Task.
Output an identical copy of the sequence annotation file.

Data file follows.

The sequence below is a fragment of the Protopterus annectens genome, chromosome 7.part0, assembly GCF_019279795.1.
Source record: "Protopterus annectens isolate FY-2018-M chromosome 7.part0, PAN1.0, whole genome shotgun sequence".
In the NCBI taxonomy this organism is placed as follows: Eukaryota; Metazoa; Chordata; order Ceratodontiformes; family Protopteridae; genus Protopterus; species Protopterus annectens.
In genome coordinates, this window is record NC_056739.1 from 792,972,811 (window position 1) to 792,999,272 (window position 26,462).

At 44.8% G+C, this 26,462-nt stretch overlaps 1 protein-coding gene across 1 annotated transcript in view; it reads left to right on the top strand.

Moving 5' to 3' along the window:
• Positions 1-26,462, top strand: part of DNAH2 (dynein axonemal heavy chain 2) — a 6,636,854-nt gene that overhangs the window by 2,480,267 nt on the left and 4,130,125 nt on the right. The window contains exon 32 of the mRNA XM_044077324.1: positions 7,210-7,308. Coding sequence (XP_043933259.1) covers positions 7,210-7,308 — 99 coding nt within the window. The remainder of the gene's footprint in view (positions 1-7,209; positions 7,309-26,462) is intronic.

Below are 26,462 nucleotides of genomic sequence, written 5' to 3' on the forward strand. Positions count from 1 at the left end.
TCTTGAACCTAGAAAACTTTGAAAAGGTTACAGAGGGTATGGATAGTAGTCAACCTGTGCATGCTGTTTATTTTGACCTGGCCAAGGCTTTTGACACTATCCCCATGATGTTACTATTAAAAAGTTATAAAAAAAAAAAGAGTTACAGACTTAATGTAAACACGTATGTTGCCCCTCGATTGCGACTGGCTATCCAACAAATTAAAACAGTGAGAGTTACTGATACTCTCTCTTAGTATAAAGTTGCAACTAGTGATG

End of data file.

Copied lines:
The sequence below is a fragment of the Protopterus annectens genome, chromosome 7.part0, assembly GCF_019279795.1.
Source record: "Protopterus annectens isolate FY-2018-M chromosome 7.part0, PAN1.0, whole genome shotgun sequence".
In the NCBI taxonomy this organism is placed as follows: Eukaryota; Metazoa; Chordata; order Ceratodontiformes; family Protopteridae; genus Protopterus; species Protopterus annectens.
In genome coordinates, this window is record NC_056739.1 from 792,972,811 (window position 1) to 792,999,272 (window position 26,462).

At 44.8% G+C, this 26,462-nt stretch overlaps 1 protein-coding gene across 1 annotated transcript in view; it reads left to right on the top strand.

Moving 5' to 3' along the window:
• Positions 1-26,462, top strand: part of DNAH2 (dynein axonemal heavy chain 2) — a 6,636,854-nt gene that overhangs the window by 2,480,267 nt on the left and 4,130,125 nt on the right. The window contains exon 32 of the mRNA XM_044077324.1: positions 7,210-7,308. Coding sequence (XP_043933259.1) covers positions 7,210-7,308 — 99 coding nt within the window. The remainder of the gene's footprint in view (positions 1-7,209; positions 7,309-26,462) is intronic.

Below are 26,462 nucleotides of genomic sequence, written 5' to 3' on the forward strand. Positions count from 1 at the left end.
TCTTGAACCTAGAAAACTTTGAAAAGGTTACAGAGGGTATGGATAGTAGTCAACCTGTGCATGCTGTTTATTTTGACCTGGCCAAGGCTTTTGACACTATCCCCATGATGTTACTATTAAAAAGTTATAAAAAAAAAAAGAGTTACAGACTTAATGTAAACACGTATGTTGCCCCTCGATTGCGACTGGCTATCCAACAAATTAAAACAGTGAGAGTTACTGATACTCTCTCTTAGTATAAAGTTGCAACTAGTGATG